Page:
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October Author Spotlight: Philip Roth


Philip Roth is an acclaimed novelist and short story writer who has defined Jewish American writing. His novel, The Human Stain, was adapted to film and will be released this month. It is already receiving critical acclaim and will draw new attention to this talented writer and his body of work.


October 14, 2003
— Philip Roth was born in Newark, New Jersey, in 1933. His father was an insurance salesman. He attended public schools in Newark, received his B.A. from Bucknell University followed by his M.A. in English from The University of Chicago.


In 1955 Roth joined the army but was discharged after an injury during basic training period. He continued his studies in Chicago, but dropped out of the Ph.D. program in 1959 and started to write film reviews for the New Republic.


Roth has taught comparative literature for many years at the University of Pennsylvania and as Distinguished Professor of Literature at Hunter College from 1988-1992. He was also General Editor at Penguin until 1989 where he created the book series "Writers from the Other Europe," which brought many new works to the Americn audience.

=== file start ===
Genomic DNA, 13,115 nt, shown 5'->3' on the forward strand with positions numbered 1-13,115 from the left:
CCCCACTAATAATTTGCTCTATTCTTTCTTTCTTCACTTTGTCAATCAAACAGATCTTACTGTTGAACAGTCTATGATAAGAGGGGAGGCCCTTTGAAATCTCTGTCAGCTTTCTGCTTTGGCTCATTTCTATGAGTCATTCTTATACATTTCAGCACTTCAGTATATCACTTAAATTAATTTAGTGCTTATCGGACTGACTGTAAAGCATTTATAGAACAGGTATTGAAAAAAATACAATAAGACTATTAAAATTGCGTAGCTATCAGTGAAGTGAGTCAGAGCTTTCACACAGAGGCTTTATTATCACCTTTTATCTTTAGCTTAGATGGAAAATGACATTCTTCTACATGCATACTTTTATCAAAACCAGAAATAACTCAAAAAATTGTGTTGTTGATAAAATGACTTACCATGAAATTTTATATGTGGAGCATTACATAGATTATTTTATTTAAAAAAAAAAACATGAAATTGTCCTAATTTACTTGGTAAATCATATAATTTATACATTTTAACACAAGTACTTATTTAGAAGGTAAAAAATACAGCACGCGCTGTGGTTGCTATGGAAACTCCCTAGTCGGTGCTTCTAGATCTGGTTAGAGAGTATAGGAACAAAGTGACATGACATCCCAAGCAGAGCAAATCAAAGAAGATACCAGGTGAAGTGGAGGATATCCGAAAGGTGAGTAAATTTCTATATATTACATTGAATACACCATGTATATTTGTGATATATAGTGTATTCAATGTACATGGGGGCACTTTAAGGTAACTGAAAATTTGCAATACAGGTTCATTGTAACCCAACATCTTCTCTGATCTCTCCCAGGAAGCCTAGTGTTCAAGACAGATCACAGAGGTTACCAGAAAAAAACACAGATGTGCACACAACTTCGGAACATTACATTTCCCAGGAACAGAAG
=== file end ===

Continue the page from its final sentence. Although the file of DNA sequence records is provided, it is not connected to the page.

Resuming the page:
Roth has been a member of the American Academy of Arts and Letters since 1970.  He received the 2002 Medal for distinguished Contribution to American Letters from The National Book Foundation.


Philip Roth's work has been acclaimed around the world, and in 1998 he received the National Medal of Arts at the White House. Philip Roth has lived in Rome, London, Chicago, and New York. He resides now in Connecticut.


Eight Major Works

More Books & Links:

  • Portnoy's Complaint (1969) The book that put Roth on the literary map; it's Holden Caulfield on viagra with comic pathos!

In Portnoy's Complaint, Roth diverges from his earlier works to write a free wheeling and funny novel of ambiguous nostalgia for boyhood sexuality surrounding some hilarious, but at the time, somewhat shocking accounts of masterbation and sexual adventures which the book's narrator declares his intent to "put the id back in yid."

  • The Breast (1972) a man wakes up to discover he has become a 155 pound breast.  Sound like Kafka?  Find out.
  • Dying Animal (2001) erros and mortality; he has an affair with a dying student

Interview with the author: Houghton Mifflin

Interview with Charles McGrath/NYTimes

Salon Review of The Zukerman books



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